Within a minute, a match placed under a newspaper on a sofa started a fire that soon consumed the living room. Three minutes later, the intense heat and fire blew out a side window. Before five minutes had elapsed, the flames were licking the walls of the house next door and in short order melted the vinyl siding and set the underlying wood panel on fire.
At that point, firefighters doused the experiment, conducted yesterday by fire safety engineers at the National Institute of Standards and Technology in Gaithersburg.
The test was conducted to measure how fire behaves in neighborhoods of close-together houses, which are becoming more common in the Washington region and other fast-growing areas.
National building codes allow single-family houses to be built six feet apart. Virginia fire officials are seeking to make the International Residential Code -- used in Virginia, Maryland, 41 other states and the District -- at least as strong as regulations adopted recently in Virginia, which will require developers to install firewalls or build homes 10 feet apart.
For the test, NIST scientists built model sections of two houses six feet apart inside the federal agency's large, 90-by-120-foot fire test chamber. Each structure had a wood frame covered with a weather-resistant wrap and finished with vinyl siding. One was furnished with a sofa, a table, an armchair, wall paneling and carpet.
"And this is by no means the worst-case scenario," said Alexander Maranghides, manager of the laboratory. He said that the test took place under wind-free conditions and that the "buildings" had only one small window on each side and no overhangs. Firefighters were also standing by with charged hoses.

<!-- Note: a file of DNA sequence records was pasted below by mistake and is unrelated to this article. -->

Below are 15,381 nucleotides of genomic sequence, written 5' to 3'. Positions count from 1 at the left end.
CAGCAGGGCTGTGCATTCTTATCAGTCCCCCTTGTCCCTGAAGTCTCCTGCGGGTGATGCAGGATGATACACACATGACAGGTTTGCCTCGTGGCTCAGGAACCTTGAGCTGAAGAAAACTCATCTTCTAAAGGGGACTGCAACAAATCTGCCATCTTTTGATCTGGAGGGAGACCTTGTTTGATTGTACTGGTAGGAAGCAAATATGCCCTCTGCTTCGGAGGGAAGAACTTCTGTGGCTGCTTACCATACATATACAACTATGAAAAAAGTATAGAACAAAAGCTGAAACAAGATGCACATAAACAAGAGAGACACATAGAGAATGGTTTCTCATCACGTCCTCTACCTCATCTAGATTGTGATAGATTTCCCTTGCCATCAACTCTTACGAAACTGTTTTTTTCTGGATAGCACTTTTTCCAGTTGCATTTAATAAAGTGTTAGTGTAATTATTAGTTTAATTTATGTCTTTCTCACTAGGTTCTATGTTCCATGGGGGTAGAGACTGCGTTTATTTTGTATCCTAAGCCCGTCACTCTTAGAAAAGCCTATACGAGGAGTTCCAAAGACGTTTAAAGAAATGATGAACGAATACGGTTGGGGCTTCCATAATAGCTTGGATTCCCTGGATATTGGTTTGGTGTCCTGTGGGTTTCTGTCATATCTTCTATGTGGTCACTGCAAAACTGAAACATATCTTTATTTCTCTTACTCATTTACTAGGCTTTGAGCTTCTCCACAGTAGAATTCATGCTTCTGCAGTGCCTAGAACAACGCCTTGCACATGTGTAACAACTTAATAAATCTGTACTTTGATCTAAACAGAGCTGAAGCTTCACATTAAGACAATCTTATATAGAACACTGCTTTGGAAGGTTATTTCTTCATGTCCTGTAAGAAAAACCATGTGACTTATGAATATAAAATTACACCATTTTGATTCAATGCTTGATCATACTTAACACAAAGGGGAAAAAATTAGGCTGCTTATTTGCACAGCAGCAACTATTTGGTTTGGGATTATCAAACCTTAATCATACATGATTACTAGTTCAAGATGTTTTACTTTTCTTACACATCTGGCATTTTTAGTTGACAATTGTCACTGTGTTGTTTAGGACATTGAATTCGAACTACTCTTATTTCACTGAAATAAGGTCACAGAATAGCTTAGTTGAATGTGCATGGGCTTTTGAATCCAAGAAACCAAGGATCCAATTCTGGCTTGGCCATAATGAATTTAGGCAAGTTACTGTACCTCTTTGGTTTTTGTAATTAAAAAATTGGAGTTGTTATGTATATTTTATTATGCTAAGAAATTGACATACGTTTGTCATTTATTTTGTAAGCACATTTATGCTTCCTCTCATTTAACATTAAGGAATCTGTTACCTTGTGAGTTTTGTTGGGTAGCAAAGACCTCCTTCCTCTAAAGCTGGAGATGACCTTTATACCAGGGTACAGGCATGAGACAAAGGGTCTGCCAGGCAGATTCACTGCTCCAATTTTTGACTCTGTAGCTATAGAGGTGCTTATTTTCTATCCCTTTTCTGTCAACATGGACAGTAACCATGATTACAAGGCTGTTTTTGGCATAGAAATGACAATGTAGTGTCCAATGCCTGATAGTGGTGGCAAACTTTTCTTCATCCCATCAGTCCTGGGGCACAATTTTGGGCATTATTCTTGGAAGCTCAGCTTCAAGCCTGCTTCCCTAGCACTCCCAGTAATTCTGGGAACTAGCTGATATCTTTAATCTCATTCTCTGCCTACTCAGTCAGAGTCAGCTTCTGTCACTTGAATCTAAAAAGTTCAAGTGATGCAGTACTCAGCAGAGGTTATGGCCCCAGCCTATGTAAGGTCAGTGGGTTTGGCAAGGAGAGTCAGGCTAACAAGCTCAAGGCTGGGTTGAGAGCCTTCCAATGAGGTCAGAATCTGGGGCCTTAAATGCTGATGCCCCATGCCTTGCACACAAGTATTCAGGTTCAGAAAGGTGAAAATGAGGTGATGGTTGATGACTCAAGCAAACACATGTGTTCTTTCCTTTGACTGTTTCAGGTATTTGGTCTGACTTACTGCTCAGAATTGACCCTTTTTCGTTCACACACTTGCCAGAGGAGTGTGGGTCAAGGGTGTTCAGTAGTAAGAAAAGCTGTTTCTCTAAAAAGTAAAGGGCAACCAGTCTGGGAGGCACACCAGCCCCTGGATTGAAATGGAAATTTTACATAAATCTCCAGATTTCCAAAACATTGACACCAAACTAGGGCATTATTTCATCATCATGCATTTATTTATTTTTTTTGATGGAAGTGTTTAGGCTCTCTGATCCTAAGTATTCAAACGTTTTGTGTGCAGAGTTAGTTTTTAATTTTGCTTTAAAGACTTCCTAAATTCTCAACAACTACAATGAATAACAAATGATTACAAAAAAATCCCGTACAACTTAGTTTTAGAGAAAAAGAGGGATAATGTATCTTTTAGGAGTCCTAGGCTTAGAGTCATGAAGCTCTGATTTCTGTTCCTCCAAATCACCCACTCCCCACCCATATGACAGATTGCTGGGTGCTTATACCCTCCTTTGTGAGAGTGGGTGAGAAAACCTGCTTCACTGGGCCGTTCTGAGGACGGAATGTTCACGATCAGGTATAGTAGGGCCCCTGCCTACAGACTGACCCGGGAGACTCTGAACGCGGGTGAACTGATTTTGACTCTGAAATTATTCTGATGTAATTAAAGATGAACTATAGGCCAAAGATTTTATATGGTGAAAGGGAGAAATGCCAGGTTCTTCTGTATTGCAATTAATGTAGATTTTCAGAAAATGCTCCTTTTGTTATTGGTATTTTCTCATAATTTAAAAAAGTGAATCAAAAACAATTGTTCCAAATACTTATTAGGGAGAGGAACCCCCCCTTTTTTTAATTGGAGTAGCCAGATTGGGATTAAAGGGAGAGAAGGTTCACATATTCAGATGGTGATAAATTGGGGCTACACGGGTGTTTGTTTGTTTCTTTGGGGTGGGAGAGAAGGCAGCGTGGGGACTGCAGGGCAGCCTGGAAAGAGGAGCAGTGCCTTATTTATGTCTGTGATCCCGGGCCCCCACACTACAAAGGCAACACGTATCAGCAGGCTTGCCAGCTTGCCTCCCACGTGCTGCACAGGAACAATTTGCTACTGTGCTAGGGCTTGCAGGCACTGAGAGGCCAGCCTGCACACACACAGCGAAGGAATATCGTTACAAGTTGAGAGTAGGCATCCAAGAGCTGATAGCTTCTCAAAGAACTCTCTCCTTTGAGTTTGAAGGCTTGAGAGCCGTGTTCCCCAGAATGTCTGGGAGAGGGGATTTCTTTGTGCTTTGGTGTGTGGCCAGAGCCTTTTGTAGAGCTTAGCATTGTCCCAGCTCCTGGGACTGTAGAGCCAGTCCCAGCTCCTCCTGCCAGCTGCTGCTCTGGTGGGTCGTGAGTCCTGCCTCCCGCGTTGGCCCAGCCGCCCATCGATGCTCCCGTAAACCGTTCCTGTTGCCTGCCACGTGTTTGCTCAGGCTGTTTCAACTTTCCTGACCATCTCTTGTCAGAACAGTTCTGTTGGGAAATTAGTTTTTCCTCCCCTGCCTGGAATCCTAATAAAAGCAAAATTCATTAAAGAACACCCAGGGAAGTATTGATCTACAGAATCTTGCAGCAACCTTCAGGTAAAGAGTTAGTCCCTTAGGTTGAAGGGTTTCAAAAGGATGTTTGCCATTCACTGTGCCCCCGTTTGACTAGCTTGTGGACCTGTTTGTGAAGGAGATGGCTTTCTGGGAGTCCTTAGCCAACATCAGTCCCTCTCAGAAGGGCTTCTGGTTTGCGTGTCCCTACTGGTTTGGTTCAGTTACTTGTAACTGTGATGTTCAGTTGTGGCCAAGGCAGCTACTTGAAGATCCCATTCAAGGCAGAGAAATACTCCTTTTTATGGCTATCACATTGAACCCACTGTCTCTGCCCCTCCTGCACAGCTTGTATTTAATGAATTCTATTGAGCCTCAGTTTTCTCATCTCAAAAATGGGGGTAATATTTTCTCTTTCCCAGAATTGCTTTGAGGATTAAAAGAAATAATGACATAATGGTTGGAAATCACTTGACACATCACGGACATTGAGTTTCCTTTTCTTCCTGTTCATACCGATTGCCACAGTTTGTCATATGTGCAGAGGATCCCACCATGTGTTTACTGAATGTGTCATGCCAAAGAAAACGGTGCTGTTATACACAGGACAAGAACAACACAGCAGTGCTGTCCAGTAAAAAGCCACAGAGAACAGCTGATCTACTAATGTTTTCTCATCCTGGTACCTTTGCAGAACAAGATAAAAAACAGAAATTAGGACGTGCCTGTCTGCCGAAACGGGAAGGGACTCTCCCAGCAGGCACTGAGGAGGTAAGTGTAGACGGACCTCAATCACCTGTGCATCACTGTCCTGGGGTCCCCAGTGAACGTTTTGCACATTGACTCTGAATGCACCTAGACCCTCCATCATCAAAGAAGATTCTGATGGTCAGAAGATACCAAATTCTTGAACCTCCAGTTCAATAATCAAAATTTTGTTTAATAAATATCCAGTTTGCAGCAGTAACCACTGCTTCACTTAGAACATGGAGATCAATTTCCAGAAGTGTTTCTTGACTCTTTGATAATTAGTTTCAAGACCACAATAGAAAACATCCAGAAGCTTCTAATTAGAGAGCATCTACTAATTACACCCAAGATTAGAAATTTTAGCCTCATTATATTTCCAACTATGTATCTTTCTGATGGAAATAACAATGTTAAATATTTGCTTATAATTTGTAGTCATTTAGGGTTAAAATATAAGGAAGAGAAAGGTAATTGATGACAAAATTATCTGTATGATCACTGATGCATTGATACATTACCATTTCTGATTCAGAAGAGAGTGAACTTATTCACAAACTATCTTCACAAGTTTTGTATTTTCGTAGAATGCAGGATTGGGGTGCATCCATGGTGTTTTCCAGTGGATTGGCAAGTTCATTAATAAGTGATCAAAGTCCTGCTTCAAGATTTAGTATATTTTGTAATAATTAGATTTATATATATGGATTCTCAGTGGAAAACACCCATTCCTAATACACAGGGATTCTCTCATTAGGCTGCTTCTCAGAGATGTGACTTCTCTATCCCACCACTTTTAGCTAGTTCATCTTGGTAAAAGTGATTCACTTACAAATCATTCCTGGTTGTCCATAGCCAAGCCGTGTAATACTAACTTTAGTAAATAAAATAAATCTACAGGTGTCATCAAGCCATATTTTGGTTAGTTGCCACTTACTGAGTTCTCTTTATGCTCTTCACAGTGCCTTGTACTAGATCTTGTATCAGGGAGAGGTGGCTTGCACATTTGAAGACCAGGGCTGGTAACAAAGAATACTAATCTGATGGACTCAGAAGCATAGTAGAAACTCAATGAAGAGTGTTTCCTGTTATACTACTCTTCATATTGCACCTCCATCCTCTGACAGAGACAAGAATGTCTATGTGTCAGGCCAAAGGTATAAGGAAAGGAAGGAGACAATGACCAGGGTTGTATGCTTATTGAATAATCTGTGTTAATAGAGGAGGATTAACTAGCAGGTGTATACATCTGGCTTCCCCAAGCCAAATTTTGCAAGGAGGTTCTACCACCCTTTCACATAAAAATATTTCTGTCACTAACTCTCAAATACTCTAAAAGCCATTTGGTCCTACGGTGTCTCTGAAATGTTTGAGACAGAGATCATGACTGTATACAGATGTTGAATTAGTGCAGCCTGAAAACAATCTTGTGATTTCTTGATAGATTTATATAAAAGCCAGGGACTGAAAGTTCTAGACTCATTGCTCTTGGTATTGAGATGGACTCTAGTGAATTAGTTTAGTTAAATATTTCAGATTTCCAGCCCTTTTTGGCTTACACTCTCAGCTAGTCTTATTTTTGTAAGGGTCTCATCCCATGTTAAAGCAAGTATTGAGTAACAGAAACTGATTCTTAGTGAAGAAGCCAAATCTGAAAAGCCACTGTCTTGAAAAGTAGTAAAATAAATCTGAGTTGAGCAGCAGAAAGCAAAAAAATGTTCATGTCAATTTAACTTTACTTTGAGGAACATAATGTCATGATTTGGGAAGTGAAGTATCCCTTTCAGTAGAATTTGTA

Prince William Battalion Chief L. Ray Scott said the test showed that regulations are not adequate to prevent the spread of fires from house to house. He noted that it took less than five minutes from ignition to when the second wall caught on fire. He said that in Prince William, it typically takes nine minutes after a 911 call for firefighters to arrive and begin fighting a fire.
"This was built to today's code," Scott said, pointing to the smoldering remains of the fire. "It's not adequate."
Building industry officials present said the test -- while dramatic -- did not prove anything. They said that the numbers of fires and fire deaths nationally are declining and that fires of the type in the experiment are not a public safety problem.
"It wasn't unexpected," said Matt Dobson, the code and regulatory director of the Vinyl Siding Institute, a trade group.
Scott said several fires in the region were caused by proximity. In Loudoun County in 1994, three houses -- each six feet apart -- went up in flames before the first firetruck arrived. In January, a Gainesville house fire spread quickly to the house next door, 11.4 feet away.
Scott pushed successfully for the Virginia Board of Housing to adopt the new rules, which will go into effect this year.
David D. Evans, a NIST engineer, said the detailed heat and time measurements recorded during yesterday's experiment will be used to construct computer models on how fire behaves and spreads.
A second test will be conducted next week to see if a fire barrier, such as a sheet of gypsum wallboard placed under the vinyl siding, will slow down the combustion of the second house.